Long story short: this is the first time I’ve ever had buyer’s remorse from a book with that attractive a blurb.
And possibly the worst travesty is the ending of the book. At one point the gang sneak in and Scooby-Doo the joint. What plot there is wraps up pretty nicely. Then mysteriously there’s a Captain Nemo, his octopus submarine, and airships involved. Also cholera. Oh, and the aforementioned robot power suit sewing machine. I feel like Bear was asked to write something she didn’t want to, then was told it wasn’t steampunk enough so tacked on all this extra shit.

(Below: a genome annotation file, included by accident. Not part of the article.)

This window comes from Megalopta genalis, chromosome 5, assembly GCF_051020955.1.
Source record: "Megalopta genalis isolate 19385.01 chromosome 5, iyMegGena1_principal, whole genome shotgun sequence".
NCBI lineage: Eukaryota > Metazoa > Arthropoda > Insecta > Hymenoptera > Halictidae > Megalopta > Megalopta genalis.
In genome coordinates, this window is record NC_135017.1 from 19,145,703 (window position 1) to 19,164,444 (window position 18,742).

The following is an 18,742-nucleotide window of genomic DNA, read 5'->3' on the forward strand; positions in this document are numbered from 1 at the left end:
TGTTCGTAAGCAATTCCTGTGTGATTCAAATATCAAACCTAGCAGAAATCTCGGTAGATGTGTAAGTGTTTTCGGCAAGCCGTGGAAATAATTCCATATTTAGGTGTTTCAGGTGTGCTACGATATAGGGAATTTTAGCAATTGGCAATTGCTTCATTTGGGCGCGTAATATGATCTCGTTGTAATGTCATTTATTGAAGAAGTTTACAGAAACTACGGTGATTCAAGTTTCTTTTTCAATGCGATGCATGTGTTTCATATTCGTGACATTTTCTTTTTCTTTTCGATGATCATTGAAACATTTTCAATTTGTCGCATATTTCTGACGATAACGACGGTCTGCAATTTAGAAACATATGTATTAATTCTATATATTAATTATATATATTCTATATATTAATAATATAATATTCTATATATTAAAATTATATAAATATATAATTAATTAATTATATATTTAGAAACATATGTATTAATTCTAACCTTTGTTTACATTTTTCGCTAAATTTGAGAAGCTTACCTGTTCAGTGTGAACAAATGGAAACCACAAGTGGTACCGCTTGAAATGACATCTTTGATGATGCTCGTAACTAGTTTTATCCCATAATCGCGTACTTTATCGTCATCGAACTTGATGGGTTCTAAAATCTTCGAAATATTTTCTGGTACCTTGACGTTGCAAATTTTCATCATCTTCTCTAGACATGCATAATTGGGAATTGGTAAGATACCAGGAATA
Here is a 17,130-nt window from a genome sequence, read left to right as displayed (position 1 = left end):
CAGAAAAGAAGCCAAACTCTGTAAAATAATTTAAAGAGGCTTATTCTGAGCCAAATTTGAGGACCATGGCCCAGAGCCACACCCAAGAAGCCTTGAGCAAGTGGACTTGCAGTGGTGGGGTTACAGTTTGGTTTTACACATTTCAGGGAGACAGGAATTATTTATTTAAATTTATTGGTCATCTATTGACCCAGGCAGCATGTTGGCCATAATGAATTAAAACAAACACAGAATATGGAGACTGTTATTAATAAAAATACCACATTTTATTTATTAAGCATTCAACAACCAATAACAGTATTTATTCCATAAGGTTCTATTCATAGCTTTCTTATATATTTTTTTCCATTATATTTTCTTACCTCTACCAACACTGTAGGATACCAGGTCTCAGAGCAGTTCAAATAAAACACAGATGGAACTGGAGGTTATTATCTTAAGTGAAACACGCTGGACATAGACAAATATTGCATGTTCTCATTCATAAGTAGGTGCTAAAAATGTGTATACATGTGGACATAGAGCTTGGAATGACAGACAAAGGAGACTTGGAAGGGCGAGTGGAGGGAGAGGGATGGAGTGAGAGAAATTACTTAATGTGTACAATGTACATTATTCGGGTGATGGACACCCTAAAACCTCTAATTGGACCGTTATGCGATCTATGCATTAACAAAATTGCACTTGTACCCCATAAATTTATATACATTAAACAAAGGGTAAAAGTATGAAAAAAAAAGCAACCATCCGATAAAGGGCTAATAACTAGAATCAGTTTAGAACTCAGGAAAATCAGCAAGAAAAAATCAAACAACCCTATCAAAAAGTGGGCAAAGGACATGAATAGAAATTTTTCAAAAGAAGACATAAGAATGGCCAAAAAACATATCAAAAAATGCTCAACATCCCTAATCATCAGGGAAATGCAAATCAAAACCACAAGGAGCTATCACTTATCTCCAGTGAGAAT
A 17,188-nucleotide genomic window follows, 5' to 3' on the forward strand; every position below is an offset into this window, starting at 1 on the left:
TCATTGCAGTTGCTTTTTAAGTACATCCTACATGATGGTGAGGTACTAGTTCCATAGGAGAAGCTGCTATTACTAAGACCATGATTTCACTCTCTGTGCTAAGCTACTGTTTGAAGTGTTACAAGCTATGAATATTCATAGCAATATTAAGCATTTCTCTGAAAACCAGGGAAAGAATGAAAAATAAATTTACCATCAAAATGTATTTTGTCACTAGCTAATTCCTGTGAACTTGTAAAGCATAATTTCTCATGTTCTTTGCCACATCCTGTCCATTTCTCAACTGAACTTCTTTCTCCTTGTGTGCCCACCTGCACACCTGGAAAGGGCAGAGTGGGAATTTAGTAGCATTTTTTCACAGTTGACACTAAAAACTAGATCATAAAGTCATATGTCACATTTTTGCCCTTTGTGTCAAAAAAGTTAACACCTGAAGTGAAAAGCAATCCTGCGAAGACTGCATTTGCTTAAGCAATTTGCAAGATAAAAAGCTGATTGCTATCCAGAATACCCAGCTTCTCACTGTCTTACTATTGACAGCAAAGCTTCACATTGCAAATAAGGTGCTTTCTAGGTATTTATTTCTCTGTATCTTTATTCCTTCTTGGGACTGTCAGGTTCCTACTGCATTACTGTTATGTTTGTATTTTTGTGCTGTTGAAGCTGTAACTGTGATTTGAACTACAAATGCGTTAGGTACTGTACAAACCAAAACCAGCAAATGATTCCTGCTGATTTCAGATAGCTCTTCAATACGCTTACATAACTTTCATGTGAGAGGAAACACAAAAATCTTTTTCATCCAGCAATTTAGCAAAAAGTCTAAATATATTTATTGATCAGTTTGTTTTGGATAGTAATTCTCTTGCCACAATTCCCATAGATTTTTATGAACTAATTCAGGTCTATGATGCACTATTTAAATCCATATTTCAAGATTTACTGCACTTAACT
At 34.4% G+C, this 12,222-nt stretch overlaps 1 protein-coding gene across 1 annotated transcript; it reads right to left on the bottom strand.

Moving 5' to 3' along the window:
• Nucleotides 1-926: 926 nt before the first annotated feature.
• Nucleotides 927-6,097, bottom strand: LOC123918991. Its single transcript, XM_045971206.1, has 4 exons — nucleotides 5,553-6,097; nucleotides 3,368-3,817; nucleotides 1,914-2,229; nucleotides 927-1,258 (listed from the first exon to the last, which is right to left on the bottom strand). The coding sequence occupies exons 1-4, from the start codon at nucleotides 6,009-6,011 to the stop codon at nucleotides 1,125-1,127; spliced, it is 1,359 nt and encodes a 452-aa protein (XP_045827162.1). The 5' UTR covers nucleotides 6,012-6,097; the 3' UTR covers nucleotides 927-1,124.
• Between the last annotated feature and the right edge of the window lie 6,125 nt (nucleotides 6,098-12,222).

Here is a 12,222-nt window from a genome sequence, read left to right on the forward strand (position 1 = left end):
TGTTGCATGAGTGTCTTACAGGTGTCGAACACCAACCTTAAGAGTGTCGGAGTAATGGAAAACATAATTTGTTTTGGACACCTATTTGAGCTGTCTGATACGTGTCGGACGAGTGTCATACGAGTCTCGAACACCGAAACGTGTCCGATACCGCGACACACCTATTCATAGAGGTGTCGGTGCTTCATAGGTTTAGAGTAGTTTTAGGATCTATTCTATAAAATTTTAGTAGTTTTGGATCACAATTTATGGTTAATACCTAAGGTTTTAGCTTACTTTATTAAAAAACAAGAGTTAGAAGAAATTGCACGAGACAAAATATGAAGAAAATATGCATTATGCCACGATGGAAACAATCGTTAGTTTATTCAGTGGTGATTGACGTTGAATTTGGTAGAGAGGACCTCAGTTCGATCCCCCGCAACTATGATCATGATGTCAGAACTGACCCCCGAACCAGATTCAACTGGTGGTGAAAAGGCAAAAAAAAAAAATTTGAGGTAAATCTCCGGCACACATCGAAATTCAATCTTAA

So while I bore Elizabeth Bear no ill will, I kind of do now. This book has a lot of good ideas in it, but they’re all sort of wasted and lost in a soup of prejudice and bad plot. Her Seattle Underground is laboriously detailed, but bears no purpose in the story. There’s a Mad Scientist tax but nothing remotely Mad or Sciencey goes on that matters. And for all that Elizabeth Bear goes on to mention that Karen could make a great novelist, like she’s totally unaware of how terrible the book actually is. It’s like trying to eat a sandwich that looks amazing but is rotten inside. Tor, I am disappoint.